Addressing Agricultural Nitrogen Losses In A Changing Climate


A. Stuart Grandy, Amélie C. M. Gaudin, Eleanor E. Campbell, Shady S. Atallah, Timothy M. Bowles, William R. Wieder


agriculture, agroecosystem, climate change


Nature: International Journal of Science

Year Published:


Policy Summary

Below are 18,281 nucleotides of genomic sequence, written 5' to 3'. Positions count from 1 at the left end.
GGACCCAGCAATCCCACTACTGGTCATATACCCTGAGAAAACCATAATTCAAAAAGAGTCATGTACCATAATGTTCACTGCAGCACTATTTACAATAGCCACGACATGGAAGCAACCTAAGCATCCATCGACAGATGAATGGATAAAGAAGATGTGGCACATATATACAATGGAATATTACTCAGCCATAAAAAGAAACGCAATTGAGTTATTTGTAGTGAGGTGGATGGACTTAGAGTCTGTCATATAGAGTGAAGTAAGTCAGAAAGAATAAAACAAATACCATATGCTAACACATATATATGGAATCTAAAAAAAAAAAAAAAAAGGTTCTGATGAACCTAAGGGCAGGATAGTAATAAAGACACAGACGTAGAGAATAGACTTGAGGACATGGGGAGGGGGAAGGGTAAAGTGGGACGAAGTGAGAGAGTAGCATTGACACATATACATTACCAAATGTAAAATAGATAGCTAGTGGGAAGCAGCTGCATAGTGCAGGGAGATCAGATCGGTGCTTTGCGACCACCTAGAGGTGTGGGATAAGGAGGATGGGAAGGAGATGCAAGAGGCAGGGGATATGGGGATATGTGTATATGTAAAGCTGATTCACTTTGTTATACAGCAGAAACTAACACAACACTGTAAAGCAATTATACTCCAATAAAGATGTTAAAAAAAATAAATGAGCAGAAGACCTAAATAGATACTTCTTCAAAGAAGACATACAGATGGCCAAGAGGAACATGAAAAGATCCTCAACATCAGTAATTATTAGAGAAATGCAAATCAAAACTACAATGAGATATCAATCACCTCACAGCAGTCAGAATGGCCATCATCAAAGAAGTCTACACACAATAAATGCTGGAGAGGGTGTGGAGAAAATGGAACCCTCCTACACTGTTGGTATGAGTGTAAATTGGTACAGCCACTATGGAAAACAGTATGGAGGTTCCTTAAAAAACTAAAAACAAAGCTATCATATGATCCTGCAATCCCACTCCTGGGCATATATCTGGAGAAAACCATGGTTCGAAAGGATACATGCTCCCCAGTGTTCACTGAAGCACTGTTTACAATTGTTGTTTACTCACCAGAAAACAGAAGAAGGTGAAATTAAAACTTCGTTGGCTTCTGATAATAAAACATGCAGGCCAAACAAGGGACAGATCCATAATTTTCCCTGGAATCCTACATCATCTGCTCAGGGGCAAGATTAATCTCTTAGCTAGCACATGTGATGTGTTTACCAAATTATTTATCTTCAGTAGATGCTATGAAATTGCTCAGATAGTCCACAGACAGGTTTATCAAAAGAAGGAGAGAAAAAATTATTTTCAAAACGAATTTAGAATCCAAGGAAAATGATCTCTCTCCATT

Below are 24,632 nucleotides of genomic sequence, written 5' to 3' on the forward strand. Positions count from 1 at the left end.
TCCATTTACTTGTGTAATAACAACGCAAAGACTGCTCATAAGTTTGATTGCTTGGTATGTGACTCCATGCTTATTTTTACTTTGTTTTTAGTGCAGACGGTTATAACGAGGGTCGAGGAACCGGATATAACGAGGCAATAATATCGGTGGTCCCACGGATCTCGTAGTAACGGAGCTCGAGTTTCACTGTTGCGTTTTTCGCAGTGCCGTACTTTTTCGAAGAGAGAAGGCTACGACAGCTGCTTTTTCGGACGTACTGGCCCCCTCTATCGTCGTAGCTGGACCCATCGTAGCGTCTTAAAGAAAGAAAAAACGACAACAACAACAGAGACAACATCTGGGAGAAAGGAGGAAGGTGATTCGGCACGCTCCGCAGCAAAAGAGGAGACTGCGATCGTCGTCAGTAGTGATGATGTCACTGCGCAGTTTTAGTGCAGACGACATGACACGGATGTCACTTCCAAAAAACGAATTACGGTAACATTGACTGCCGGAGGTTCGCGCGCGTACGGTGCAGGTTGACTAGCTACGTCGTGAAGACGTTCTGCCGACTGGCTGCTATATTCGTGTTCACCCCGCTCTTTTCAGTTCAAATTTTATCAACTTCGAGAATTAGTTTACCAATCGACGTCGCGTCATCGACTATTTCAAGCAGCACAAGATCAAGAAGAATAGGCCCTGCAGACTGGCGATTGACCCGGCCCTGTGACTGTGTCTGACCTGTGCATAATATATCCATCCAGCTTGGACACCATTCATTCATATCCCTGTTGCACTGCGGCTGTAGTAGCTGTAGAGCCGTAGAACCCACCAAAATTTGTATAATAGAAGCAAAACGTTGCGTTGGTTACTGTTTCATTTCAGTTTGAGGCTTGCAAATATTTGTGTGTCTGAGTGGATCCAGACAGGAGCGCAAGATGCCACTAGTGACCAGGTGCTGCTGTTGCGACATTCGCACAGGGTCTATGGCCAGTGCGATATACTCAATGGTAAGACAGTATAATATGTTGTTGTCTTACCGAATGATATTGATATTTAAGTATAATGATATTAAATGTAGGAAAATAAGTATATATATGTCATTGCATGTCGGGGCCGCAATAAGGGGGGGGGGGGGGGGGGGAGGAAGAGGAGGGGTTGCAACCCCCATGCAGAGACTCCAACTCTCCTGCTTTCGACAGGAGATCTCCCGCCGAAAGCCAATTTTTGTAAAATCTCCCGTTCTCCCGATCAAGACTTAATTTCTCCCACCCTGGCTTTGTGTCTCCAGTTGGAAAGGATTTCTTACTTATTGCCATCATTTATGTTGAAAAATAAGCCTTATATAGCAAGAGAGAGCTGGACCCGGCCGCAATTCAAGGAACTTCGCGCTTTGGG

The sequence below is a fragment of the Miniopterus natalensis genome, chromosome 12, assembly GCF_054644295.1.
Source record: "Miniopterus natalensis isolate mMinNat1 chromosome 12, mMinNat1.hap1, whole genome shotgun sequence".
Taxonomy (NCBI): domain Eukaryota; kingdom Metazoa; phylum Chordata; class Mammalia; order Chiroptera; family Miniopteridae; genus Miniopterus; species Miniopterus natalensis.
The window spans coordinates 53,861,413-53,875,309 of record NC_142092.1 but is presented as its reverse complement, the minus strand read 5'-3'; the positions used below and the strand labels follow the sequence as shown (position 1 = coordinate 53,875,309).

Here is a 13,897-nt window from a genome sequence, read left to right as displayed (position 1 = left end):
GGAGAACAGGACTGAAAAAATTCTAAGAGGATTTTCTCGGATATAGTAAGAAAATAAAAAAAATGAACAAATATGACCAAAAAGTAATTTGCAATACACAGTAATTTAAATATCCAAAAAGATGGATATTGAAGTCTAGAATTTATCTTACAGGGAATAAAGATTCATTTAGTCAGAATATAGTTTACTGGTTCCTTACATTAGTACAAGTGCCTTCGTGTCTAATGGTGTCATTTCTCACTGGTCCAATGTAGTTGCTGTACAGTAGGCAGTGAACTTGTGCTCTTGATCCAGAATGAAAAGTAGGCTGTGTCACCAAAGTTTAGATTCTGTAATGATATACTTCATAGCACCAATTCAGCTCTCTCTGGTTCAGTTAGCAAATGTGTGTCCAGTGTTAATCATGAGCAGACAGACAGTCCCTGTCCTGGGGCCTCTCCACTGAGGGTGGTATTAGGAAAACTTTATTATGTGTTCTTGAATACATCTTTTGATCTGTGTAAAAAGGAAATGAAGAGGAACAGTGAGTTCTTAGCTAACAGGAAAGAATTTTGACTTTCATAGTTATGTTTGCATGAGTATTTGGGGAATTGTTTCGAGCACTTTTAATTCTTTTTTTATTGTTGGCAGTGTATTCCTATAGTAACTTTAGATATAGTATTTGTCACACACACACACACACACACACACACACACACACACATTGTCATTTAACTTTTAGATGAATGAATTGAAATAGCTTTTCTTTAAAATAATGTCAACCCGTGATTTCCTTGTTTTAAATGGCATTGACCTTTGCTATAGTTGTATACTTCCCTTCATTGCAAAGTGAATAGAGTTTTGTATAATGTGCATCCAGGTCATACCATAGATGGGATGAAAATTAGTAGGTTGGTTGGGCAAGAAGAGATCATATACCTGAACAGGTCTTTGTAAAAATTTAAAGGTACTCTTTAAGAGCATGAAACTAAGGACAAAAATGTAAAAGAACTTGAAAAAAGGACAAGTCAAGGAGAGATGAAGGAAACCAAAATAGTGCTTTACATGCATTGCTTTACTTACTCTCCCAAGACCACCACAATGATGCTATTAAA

Nitrogen loss in agriculture poses a threat to both human and environmental health. Climate change along with intensive agricultural management will increase the harmful effects and suppress current mitigation efforts. If no action is taken, warmer climates can potentially intensify the global hydrological cycle and are expected to increase precipitation levels with more intense but infrequent rainfall. Thus, nitrogen loss affects plants, the soil, and microbial processes. This Review includes five propositions to reduce nitrogen losses in a climate that is rapidly changing: recognize the limitations of fertilizer management; breed for belowground traits; increase agroecosystem resilience, catalyze change with a socioeconomic perspective; and intercept nitrogen losses. Ultimately, building resilience to stressful conditions, both at the crop genotype and whole agroecosystem levels, will become increasingly more effective than fertilizer management.

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